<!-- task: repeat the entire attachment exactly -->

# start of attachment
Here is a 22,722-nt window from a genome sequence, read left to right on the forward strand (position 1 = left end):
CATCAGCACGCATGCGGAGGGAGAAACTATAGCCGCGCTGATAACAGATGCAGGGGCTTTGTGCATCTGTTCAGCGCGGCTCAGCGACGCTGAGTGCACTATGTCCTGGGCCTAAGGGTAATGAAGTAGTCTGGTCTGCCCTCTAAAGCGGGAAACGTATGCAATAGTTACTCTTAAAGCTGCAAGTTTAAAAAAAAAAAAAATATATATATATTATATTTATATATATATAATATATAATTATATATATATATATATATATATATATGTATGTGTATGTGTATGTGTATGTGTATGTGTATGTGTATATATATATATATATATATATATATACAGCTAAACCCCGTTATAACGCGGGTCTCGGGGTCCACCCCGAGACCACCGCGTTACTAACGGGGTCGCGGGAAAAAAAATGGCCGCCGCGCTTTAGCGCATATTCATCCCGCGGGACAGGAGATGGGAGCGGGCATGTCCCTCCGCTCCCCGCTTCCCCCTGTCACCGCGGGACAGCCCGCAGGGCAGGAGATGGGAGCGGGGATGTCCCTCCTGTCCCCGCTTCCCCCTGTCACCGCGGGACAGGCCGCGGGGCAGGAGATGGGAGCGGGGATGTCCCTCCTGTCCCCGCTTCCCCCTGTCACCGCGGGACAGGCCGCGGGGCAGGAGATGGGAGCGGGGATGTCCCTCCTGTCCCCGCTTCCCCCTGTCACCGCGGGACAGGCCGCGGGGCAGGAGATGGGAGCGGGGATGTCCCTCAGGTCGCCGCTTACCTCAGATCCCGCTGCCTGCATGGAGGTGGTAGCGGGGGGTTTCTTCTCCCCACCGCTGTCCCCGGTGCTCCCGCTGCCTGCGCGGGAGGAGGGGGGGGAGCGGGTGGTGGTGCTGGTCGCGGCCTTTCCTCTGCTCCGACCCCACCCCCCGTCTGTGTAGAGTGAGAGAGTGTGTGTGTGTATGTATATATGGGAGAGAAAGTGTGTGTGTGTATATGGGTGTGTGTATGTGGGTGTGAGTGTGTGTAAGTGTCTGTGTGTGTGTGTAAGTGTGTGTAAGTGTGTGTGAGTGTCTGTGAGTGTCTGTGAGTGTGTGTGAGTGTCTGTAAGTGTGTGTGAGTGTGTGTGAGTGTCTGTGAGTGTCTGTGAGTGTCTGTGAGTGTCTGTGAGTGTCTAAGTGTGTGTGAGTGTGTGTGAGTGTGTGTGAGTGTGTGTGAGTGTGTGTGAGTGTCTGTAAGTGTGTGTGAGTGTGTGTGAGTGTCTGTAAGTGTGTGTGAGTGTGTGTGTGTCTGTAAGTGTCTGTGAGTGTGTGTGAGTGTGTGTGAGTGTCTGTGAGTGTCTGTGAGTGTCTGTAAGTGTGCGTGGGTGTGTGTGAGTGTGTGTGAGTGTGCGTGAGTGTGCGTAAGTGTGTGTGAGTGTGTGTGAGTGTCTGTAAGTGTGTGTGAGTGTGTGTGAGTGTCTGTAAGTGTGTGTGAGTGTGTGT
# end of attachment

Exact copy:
Here is a 22,722-nt window from a genome sequence, read left to right on the forward strand (position 1 = left end):
CATCAGCACGCATGCGGAGGGAGAAACTATAGCCGCGCTGATAACAGATGCAGGGGCTTTGTGCATCTGTTCAGCGCGGCTCAGCGACGCTGAGTGCACTATGTCCTGGGCCTAAGGGTAATGAAGTAGTCTGGTCTGCCCTCTAAAGCGGGAAACGTATGCAATAGTTACTCTTAAAGCTGCAAGTTTAAAAAAAAAAAAAATATATATATATTATATTTATATATATATAATATATAATTATATATATATATATATATATATATATGTATGTGTATGTGTATGTGTATGTGTATGTGTATGTGTATATATATATATATATATATATATATACAGCTAAACCCCGTTATAACGCGGGTCTCGGGGTCCACCCCGAGACCACCGCGTTACTAACGGGGTCGCGGGAAAAAAAATGGCCGCCGCGCTTTAGCGCATATTCATCCCGCGGGACAGGAGATGGGAGCGGGCATGTCCCTCCGCTCCCCGCTTCCCCCTGTCACCGCGGGACAGCCCGCAGGGCAGGAGATGGGAGCGGGGATGTCCCTCCTGTCCCCGCTTCCCCCTGTCACCGCGGGACAGGCCGCGGGGCAGGAGATGGGAGCGGGGATGTCCCTCCTGTCCCCGCTTCCCCCTGTCACCGCGGGACAGGCCGCGGGGCAGGAGATGGGAGCGGGGATGTCCCTCCTGTCCCCGCTTCCCCCTGTCACCGCGGGACAGGCCGCGGGGCAGGAGATGGGAGCGGGGATGTCCCTCAGGTCGCCGCTTACCTCAGATCCCGCTGCCTGCATGGAGGTGGTAGCGGGGGGTTTCTTCTCCCCACCGCTGTCCCCGGTGCTCCCGCTGCCTGCGCGGGAGGAGGGGGGGGAGCGGGTGGTGGTGCTGGTCGCGGCCTTTCCTCTGCTCCGACCCCACCCCCCGTCTGTGTAGAGTGAGAGAGTGTGTGTGTGTATGTATATATGGGAGAGAAAGTGTGTGTGTGTATATGGGTGTGTGTATGTGGGTGTGAGTGTGTGTAAGTGTCTGTGTGTGTGTGTAAGTGTGTGTAAGTGTGTGTGAGTGTCTGTGAGTGTCTGTGAGTGTGTGTGAGTGTCTGTAAGTGTGTGTGAGTGTGTGTGAGTGTCTGTGAGTGTCTGTGAGTGTCTGTGAGTGTCTGTGAGTGTCTAAGTGTGTGTGAGTGTGTGTGAGTGTGTGTGAGTGTGTGTGAGTGTGTGTGAGTGTCTGTAAGTGTGTGTGAGTGTGTGTGAGTGTCTGTAAGTGTGTGTGAGTGTGTGTGTGTCTGTAAGTGTCTGTGAGTGTGTGTGAGTGTGTGTGAGTGTCTGTGAGTGTCTGTGAGTGTCTGTAAGTGTGCGTGGGTGTGTGTGAGTGTGTGTGAGTGTGCGTGAGTGTGCGTAAGTGTGTGTGAGTGTGTGTGAGTGTCTGTAAGTGTGTGTGAGTGTGTGTGAGTGTCTGTAAGTGTGTGTGAGTGTGTGT